Life in the Middle Ages was difficult for people of all classes, and religious faith was often strengthened through periods of adversity. Many people wished to devote themselves to Christian prayer, and books of hours made this easier. A number of bookshops and scriptoriums capitalized on the craze, producing low-cost versions for members of the lower classes which became even more affordable with the rise of the printing press.

Classically, the text in a book of hours would be in Latin, although some versions in various European dialects were also produced. Books of hours ran the gamut from painstakingly illuminated versions for the upper crust to generic printed editions without illustrations for members of the lower classes. Generic or not, books of hours were considered to be family treasures, with many families writing important events like the dates of births and deaths into their books of hours to personalize them.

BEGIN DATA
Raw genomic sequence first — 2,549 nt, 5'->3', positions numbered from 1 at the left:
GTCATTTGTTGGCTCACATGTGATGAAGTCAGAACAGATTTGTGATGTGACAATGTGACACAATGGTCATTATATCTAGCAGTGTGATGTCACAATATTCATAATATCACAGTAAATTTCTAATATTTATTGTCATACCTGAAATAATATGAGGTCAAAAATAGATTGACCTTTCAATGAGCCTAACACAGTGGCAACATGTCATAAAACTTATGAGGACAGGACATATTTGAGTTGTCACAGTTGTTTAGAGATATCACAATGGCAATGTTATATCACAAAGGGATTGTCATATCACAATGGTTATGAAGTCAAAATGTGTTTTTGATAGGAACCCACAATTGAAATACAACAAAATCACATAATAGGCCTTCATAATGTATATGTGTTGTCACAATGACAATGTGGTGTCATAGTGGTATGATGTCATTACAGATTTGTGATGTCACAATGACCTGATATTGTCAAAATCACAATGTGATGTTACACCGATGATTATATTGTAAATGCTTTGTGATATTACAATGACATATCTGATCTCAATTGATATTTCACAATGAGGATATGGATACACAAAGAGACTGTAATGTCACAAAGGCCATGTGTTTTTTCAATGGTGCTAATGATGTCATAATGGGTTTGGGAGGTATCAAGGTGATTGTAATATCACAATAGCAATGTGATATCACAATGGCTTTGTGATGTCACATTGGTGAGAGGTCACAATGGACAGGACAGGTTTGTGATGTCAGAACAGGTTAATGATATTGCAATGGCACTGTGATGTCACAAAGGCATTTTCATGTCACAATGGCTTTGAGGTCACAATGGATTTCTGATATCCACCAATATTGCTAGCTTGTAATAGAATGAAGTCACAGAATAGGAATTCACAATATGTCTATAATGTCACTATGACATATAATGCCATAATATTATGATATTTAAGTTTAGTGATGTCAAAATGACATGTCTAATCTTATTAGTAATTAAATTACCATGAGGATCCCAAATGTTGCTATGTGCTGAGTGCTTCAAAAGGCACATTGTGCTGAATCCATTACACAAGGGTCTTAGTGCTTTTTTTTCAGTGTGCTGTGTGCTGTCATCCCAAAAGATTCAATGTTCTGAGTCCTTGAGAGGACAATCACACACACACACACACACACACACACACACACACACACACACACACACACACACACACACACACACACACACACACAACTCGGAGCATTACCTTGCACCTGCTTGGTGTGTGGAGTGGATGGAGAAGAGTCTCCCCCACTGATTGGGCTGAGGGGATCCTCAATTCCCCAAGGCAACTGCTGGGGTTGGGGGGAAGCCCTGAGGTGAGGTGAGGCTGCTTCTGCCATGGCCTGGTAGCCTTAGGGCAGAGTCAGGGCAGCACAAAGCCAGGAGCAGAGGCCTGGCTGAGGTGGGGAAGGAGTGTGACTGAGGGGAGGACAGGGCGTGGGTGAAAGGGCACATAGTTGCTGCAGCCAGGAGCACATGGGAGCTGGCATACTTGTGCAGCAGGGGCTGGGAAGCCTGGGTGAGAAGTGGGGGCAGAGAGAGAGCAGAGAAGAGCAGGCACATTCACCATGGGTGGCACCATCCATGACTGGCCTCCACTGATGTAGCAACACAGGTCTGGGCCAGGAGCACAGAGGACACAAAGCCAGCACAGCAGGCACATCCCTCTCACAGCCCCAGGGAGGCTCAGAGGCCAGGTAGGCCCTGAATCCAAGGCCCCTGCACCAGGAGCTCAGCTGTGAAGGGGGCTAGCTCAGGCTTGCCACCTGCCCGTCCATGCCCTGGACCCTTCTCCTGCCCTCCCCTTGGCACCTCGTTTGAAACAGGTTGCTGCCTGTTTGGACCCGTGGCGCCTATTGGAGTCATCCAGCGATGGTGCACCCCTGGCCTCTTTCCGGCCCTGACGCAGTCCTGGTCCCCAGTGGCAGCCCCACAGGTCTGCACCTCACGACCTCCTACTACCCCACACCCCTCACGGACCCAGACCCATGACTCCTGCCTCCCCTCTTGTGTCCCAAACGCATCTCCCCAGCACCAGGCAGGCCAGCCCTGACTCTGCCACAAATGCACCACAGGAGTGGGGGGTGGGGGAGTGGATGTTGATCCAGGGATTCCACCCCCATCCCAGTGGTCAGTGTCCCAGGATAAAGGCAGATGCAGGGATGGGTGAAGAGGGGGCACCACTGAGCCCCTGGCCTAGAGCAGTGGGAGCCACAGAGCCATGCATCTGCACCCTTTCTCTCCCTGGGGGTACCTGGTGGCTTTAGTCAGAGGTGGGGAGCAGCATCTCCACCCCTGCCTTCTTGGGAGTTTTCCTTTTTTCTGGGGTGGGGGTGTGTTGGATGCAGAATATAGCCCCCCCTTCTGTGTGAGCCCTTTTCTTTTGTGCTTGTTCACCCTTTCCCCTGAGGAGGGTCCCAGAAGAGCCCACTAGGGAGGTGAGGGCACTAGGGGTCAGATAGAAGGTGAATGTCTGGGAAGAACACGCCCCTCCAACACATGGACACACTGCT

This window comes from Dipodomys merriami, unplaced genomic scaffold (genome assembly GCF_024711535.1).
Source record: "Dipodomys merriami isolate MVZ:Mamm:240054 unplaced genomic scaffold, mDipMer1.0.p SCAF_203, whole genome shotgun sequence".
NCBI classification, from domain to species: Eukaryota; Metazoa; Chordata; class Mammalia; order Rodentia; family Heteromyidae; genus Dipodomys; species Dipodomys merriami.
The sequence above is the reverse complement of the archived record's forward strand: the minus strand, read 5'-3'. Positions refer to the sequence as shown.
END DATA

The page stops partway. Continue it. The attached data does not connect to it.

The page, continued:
Mary McMahon
Mary McMahon

Ever since she began contributing to the site several years ago, Mary has embraced the exciting challenge of being a wiseGEEK researcher and writer. Mary has a liberal arts degree from Goddard College and spends her free time reading, cooking, and exploring the great outdoors.

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Discussion Comments


@miriam98 - I get your point, but many people do in fact link aesthetics and spirituality. That’s why we have monuments and cathedrals with stained glass windows and painted ceilings, not to mention paintings themselves.

People do have a tendency to think that outward appearances matter in religious expressions. The nobler the expression, the deeper the religious sentiment is, in their opinion.